External Sources of Finance

External Sources of Finance

External Fund means external sources from which funds can be collected such as funds collected by taking a loan from a bank. It is a popular source of finance. Bank loan has some features.

First: A Bank loan has a fixed term, within this term loan is to be utilized and the the principal amount with interest has to be paid back to the bank.

Second: The rate of interest remains the same, for the long period of its term no change is made. 

Third: Repayment of interest and installment of loan regularly and repaying the principal amount within the term is compulsory for the business. These dues have to be repaid even though selling debentures or bonds to the bank. The selling of preference shares is another source of external financing.

External sources of financing are very popular. Two reasons for these are identifiable:

1. If a business is financed through a loan, tax is imposed on the profit left after deducting the interest of the loan from gross profit. As a result, the amount of tax payable becomes less.

2. In the case of small businesses, sometimes internal financing becomes comparatively less in amount; as a result, external sources act as the main sources of finance.

But one problem with external funds is the compulsory payment of interest. It was previously said that whether profit is earned or not, the business is bound to pay the imposed interest as per schedule. This problem doesn't create if internal sources are used. Based on terms, external sources can be divided into three types:

a) Short term

b) Mid-term and 

c) Long term.

Now we will get ideas from these three types of sources.

a) Short Term Source of External Finance

Short-term means one year or less than one year. Most of the finances of an organization are usually collected from short-term sources which are required within a year. In the case of short-term financing, an organization enjoys some benefits. For example:

First: The cost of capital from the short-term sources may be comparatively both the highest and the lowest. For example, a loan collected from a commercial bank is requested to pay a high rate of interest in the short term. Again, with different interest-free sources like purchases on credit or wages kept due, a business organization can create funds for the short term, which has no cost of capital.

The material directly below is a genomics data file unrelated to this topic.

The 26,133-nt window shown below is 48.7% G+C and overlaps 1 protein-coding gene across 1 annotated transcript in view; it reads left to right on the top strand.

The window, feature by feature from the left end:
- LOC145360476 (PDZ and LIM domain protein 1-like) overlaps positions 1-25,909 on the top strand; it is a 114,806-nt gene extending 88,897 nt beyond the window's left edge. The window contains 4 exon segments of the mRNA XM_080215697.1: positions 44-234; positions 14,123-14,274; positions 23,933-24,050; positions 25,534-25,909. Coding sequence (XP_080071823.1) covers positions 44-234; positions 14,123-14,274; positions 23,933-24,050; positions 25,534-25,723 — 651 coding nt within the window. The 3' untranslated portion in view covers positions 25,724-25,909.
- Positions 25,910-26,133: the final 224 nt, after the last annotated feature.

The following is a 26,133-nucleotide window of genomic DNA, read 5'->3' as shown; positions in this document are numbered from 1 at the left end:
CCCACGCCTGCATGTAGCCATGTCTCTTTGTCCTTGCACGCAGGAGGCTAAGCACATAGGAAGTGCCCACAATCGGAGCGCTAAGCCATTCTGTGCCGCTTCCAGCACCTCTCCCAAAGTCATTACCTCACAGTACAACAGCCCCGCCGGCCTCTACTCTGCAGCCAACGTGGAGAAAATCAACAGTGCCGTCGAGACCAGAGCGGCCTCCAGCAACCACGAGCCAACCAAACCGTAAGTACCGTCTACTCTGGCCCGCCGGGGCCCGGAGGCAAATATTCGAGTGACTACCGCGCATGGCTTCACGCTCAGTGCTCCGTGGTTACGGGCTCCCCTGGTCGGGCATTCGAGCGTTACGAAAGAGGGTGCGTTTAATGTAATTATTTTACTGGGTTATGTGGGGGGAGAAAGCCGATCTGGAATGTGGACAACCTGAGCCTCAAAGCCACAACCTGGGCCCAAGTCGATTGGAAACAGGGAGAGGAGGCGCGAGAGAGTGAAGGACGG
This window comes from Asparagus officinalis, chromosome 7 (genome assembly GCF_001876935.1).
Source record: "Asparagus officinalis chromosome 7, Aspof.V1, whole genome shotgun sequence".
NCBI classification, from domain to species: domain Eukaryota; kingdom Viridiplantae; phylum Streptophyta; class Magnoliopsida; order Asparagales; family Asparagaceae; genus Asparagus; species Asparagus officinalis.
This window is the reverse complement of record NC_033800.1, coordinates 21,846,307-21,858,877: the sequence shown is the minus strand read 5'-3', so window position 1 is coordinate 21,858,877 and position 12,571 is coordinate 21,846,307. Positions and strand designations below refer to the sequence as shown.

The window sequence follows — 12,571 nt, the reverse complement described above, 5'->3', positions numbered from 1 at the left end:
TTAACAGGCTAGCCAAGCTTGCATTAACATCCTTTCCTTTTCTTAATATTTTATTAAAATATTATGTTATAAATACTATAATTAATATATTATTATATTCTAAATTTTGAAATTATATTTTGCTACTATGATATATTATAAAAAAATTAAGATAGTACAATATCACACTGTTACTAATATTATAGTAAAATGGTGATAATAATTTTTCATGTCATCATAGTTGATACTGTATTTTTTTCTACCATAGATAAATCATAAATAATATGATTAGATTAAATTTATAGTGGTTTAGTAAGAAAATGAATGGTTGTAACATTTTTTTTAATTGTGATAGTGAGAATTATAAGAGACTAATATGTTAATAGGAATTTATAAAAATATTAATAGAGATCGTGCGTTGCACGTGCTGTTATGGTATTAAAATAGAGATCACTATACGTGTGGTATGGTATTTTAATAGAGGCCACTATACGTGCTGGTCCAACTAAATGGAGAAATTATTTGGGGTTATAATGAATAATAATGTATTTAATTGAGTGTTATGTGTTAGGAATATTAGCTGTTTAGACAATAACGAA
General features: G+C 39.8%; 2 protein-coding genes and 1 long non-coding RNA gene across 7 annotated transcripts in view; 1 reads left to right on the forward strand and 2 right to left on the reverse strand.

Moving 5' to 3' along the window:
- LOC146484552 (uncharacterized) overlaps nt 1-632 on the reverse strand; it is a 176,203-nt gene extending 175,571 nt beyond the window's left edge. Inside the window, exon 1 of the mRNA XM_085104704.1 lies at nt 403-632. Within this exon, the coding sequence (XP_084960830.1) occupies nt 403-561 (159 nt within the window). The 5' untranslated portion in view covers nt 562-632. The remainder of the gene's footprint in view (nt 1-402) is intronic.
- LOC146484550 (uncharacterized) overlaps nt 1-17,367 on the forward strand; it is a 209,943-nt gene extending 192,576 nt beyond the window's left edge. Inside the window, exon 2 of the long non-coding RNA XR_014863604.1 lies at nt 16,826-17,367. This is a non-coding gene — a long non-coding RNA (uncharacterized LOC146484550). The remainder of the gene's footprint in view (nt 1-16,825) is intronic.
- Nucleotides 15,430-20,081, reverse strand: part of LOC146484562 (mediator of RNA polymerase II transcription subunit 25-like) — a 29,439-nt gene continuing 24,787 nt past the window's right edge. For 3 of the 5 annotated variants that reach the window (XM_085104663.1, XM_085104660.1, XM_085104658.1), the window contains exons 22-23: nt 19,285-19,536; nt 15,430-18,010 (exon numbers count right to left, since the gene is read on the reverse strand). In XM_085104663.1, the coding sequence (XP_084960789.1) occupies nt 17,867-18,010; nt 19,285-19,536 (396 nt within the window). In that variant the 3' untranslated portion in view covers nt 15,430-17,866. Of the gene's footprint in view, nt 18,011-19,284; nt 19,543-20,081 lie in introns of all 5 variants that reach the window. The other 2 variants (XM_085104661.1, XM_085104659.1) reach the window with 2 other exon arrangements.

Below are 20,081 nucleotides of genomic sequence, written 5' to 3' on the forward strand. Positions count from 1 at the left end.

Second: The process of short-term capital exchanges is the fastest and simplest process. On the other hand, the exchange of mid-term and long-term financing requires expanding huge time and following a long process.

Three: The business institutions whose product demand changes very swiftly within one year cannot make long-term plans for production and financing. For example, due to the rapid change of demand for the fashion house's products, these types of businesses make plans for short-term production and thus require a small amount of money at a time. Short-term sources of financing are suitable for these types of businesses.

Now we will discuss the short-term sources of finance. The sources of finance of this term can be divided into two types. We will discuss below first the institutional sources of short-term finance and then non-institutional sources of short-term finance.

1. Institutional Sources of Short Term Financing

A. Discounting Bills Receivable

When products are purchased on credit, the buying firm promises to the selling firm by signing a document to pay a specified amount of money after the expiry of a certain period (usually 3 months). This type of document is called the Bill of Exchange. This bill is receivable for the selling firm. So, a selling firm can collect cash by exchanging or discounting this bill in a commercial bank. Let us assume, on 1 January, a buyer purchases goods for 500 takas on credit and agrees through signing the Bill of Exchange that he would be bound to pay 500 takas to the selling firm to the bearer of the document on March 30. In this condition, if the seller needs money before March 30, he can sell this bill to a bank before the expiry of the period but he has to receive less than 500 taka, for example, with a discount rate of 8% per annum, after discounting he will receive 490 taka.

B. Bills Payable